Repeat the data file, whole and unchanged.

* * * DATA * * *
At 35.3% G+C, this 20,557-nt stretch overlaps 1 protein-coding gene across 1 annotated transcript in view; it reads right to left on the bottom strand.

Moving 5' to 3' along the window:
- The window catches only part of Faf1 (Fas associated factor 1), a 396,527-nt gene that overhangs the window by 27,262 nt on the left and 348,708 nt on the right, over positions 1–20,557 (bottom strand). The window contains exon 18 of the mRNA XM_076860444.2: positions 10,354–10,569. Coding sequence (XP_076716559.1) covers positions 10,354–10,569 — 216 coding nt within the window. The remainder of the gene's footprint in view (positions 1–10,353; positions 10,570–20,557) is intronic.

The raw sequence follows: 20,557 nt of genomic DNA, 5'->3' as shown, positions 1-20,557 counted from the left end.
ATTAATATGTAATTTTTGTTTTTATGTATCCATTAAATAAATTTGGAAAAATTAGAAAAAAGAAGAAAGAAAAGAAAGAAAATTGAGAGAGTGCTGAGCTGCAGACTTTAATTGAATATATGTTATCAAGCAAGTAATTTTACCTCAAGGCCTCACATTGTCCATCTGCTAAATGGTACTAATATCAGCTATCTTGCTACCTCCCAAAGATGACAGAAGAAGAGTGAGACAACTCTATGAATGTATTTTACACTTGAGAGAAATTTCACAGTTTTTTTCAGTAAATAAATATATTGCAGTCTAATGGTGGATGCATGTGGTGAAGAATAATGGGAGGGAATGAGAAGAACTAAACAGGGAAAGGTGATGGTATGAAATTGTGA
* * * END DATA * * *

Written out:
At 35.3% G+C, this 20,557-nt stretch overlaps 1 protein-coding gene across 1 annotated transcript in view; it reads right to left on the bottom strand.

Moving 5' to 3' along the window:
- The window catches only part of Faf1 (Fas associated factor 1), a 396,527-nt gene that overhangs the window by 27,262 nt on the left and 348,708 nt on the right, over positions 1–20,557 (bottom strand). The window contains exon 18 of the mRNA XM_076860444.2: positions 10,354–10,569. Coding sequence (XP_076716559.1) covers positions 10,354–10,569 — 216 coding nt within the window. The remainder of the gene's footprint in view (positions 1–10,353; positions 10,570–20,557) is intronic.

The raw sequence follows: 20,557 nt of genomic DNA, 5'->3' as shown, positions 1-20,557 counted from the left end.
ATTAATATGTAATTTTTGTTTTTATGTATCCATTAAATAAATTTGGAAAAATTAGAAAAAAGAAGAAAGAAAAGAAAGAAAATTGAGAGAGTGCTGAGCTGCAGACTTTAATTGAATATATGTTATCAAGCAAGTAATTTTACCTCAAGGCCTCACATTGTCCATCTGCTAAATGGTACTAATATCAGCTATCTTGCTACCTCCCAAAGATGACAGAAGAAGAGTGAGACAACTCTATGAATGTATTTTACACTTGAGAGAAATTTCACAGTTTTTTTCAGTAAATAAATATATTGCAGTCTAATGGTGGATGCATGTGGTGAAGAATAATGGGAGGGAATGAGAAGAACTAAACAGGGAAAGGTGATGGTATGAAATTGTGA